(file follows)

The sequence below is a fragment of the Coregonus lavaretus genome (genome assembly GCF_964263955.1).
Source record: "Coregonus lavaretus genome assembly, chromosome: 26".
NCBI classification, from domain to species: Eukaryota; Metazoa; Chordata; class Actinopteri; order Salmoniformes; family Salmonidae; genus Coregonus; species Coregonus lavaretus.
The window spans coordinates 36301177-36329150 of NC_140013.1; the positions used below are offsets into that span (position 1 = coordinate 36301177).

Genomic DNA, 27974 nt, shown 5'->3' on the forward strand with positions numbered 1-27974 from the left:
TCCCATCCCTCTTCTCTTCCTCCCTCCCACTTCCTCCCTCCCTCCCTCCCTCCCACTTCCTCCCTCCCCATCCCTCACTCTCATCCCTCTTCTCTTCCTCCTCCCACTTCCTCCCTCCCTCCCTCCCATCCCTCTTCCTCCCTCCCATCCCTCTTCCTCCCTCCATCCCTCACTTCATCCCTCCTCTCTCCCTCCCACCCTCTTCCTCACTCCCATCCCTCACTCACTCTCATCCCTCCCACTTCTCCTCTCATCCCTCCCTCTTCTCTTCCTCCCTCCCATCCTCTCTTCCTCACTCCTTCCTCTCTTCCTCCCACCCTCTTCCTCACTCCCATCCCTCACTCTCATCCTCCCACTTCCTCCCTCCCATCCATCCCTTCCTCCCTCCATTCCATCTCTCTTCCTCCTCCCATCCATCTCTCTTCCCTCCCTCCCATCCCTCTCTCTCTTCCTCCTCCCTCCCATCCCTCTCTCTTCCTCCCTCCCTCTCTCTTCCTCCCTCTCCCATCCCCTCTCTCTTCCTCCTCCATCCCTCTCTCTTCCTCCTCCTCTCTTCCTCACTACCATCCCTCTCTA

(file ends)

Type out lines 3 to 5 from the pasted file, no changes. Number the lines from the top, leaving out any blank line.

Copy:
NCBI classification, from domain to species: Eukaryota; Metazoa; Chordata; class Actinopteri; order Salmoniformes; family Salmonidae; genus Coregonus; species Coregonus lavaretus.
The window spans coordinates 36301177-36329150 of NC_140013.1; the positions used below are offsets into that span (position 1 = coordinate 36301177).

Genomic DNA, 27974 nt, shown 5'->3' on the forward strand with positions numbered 1-27974 from the left: